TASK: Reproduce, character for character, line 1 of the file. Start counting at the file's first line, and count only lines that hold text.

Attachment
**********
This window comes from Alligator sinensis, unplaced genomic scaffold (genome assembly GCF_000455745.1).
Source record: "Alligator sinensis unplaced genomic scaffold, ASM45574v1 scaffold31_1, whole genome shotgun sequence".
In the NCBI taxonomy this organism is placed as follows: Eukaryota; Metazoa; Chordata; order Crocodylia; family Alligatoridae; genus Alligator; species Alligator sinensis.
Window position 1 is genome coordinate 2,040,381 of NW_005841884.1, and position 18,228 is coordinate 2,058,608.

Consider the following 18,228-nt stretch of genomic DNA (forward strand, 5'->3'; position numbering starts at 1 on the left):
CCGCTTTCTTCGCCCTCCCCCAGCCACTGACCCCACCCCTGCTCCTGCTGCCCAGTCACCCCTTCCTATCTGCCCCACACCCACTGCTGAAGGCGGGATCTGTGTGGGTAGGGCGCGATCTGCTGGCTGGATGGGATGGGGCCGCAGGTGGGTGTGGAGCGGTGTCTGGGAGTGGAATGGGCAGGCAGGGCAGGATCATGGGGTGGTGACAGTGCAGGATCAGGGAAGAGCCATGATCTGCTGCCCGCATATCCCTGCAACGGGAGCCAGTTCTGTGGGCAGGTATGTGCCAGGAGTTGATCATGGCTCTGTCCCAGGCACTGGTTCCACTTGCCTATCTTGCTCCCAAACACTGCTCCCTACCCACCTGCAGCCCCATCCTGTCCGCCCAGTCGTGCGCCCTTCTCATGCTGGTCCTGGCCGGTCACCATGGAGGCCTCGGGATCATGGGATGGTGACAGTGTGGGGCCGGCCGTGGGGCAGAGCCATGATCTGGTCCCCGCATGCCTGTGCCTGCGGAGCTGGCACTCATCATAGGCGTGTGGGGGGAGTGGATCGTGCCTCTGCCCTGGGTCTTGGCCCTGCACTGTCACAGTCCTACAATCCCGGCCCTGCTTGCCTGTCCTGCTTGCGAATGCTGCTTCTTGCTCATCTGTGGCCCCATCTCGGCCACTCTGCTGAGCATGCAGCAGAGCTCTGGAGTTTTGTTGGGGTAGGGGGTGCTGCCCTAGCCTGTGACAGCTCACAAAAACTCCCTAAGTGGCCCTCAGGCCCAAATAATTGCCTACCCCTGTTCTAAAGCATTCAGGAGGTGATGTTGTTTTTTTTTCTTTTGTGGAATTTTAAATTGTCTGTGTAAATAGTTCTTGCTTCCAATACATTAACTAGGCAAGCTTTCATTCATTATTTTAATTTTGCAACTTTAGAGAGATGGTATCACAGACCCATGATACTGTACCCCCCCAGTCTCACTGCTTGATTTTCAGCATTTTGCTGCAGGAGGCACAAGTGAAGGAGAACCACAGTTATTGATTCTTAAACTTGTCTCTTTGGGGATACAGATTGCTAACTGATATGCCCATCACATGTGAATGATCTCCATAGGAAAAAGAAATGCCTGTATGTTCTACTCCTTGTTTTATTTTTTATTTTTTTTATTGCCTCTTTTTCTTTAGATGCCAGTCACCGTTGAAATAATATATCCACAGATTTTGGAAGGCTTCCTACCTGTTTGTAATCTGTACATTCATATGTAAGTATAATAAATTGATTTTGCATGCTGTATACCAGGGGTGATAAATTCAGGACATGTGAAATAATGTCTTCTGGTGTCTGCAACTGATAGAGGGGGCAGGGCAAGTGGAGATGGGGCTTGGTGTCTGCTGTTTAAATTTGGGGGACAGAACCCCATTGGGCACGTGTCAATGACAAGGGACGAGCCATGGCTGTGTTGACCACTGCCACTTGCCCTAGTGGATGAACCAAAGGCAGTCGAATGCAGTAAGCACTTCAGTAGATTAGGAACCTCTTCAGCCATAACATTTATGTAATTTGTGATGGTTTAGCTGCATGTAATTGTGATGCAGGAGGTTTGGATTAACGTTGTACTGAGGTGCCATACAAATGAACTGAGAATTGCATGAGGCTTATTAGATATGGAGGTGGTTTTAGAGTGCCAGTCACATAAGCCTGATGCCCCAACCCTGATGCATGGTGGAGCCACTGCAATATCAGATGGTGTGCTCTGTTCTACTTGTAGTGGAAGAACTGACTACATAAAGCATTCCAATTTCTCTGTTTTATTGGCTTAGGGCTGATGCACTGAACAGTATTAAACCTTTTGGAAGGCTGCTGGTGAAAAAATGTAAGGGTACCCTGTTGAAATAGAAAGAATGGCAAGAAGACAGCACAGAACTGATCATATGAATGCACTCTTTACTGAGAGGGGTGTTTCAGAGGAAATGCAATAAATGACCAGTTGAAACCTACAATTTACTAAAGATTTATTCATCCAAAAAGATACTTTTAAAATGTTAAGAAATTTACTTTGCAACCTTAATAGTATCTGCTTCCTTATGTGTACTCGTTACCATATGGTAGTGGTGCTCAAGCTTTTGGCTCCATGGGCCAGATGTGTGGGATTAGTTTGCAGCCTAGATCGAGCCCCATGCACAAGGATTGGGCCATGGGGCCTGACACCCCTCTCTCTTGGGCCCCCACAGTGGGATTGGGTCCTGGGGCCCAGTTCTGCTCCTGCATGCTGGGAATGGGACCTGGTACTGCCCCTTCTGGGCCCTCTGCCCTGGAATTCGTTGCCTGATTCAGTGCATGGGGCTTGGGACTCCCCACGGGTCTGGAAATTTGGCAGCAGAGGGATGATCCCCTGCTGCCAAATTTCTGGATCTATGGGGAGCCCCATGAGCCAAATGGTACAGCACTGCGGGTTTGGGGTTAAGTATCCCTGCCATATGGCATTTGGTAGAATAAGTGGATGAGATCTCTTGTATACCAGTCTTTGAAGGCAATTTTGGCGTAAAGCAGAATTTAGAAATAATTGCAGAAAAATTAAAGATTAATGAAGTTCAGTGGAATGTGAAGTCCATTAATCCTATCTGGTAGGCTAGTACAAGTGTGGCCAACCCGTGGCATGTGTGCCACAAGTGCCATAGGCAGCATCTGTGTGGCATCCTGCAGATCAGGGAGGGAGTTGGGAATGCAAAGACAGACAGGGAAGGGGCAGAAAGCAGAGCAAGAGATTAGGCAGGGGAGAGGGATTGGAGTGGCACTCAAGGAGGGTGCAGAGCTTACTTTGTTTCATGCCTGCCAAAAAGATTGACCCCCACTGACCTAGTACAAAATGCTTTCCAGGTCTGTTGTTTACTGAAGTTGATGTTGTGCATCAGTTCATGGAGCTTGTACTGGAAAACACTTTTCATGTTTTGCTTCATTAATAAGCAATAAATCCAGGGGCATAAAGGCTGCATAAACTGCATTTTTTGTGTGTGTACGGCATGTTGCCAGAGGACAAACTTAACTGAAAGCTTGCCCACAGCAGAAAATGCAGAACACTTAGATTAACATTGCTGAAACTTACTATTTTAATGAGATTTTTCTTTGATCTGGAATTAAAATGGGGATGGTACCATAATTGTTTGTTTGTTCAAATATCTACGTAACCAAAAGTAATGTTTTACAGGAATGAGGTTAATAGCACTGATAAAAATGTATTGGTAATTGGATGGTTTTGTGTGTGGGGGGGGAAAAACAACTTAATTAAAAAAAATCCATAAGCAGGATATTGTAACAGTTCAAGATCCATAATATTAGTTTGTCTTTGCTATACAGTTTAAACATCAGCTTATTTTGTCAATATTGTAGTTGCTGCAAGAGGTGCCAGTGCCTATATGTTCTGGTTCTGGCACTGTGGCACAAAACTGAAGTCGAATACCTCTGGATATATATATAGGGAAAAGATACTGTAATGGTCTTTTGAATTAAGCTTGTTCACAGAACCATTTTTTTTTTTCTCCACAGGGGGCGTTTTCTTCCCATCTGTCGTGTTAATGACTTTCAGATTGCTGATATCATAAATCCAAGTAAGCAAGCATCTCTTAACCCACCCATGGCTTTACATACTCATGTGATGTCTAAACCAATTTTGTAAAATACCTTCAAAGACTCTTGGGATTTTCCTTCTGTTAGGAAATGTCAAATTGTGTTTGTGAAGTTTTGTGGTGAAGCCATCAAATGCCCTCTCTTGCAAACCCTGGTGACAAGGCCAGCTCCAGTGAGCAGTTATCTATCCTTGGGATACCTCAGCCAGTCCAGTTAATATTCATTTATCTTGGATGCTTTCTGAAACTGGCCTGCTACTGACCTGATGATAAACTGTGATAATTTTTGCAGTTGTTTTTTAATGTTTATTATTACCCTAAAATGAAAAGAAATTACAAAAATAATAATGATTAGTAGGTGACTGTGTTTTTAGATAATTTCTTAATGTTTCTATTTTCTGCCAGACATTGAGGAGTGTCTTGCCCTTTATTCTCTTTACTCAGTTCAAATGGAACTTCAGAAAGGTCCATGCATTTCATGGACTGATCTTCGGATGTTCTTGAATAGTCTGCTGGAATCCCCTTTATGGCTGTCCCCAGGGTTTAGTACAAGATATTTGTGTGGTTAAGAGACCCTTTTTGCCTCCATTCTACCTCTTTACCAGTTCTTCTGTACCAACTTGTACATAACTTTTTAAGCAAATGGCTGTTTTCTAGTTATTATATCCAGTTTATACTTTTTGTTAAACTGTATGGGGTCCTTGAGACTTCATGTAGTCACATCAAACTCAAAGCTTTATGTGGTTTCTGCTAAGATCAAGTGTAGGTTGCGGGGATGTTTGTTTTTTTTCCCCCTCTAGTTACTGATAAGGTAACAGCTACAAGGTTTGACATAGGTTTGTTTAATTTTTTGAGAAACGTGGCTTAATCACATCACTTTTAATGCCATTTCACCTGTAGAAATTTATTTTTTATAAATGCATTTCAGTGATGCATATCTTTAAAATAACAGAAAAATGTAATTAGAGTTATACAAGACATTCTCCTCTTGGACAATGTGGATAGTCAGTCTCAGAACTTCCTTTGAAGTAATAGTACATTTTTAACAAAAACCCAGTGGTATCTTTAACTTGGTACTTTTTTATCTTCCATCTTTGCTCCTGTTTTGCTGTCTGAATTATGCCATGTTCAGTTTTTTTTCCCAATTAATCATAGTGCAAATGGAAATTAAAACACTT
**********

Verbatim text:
This window comes from Alligator sinensis, unplaced genomic scaffold (genome assembly GCF_000455745.1).